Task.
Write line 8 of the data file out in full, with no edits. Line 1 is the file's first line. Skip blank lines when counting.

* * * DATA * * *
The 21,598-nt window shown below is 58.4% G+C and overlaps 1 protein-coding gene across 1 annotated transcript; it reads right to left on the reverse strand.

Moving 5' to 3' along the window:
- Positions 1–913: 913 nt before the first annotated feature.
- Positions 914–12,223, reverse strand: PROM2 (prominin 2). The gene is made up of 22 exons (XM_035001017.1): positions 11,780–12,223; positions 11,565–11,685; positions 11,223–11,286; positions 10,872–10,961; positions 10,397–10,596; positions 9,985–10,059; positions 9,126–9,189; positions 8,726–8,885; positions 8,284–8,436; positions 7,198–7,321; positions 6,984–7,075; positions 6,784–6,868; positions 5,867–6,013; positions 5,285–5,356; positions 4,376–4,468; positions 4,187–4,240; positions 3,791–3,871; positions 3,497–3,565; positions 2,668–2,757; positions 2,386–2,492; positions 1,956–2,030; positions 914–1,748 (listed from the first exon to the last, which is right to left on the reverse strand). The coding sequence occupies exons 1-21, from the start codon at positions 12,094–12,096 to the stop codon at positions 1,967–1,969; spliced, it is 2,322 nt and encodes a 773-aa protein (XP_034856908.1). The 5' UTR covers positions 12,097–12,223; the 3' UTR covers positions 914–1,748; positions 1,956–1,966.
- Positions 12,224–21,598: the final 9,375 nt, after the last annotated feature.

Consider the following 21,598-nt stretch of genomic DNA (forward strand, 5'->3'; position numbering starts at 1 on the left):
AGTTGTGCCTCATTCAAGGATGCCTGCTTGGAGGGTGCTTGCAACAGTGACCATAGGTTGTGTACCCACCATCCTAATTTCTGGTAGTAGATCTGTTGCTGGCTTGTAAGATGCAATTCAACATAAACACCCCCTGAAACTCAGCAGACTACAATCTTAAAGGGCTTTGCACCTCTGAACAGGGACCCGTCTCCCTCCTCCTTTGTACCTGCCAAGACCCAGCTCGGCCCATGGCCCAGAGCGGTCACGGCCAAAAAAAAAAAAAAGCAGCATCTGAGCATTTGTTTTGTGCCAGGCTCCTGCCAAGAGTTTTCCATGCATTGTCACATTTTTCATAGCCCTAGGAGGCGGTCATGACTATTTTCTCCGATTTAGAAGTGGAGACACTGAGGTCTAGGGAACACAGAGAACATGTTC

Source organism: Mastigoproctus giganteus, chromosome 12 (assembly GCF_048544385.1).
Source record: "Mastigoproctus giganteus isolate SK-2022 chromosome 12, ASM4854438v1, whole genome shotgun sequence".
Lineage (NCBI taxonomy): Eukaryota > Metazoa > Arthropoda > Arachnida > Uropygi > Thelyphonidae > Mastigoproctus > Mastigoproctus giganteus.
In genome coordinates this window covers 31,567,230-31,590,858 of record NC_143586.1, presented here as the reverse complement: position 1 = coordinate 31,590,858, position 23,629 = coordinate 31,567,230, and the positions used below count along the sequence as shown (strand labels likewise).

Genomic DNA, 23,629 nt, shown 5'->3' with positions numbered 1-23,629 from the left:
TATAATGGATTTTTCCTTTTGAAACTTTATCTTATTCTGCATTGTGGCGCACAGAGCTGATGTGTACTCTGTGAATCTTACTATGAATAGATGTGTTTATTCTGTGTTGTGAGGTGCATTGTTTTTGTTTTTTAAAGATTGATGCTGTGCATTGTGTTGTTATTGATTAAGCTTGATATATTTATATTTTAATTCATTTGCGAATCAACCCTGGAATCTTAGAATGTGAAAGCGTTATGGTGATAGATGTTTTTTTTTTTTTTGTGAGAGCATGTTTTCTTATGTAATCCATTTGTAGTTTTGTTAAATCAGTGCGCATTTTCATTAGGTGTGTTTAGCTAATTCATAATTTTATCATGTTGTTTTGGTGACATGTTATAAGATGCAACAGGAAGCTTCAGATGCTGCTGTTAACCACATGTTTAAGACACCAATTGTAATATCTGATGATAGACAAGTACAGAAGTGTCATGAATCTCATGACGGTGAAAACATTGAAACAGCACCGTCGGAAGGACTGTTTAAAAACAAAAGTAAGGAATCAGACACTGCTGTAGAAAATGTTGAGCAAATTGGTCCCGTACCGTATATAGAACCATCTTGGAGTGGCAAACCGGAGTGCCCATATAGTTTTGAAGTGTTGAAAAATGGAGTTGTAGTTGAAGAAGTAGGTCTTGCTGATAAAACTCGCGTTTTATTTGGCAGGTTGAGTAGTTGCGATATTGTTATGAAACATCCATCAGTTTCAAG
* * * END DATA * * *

Source organism: Mastigoproctus giganteus, chromosome 12 (assembly GCF_048544385.1).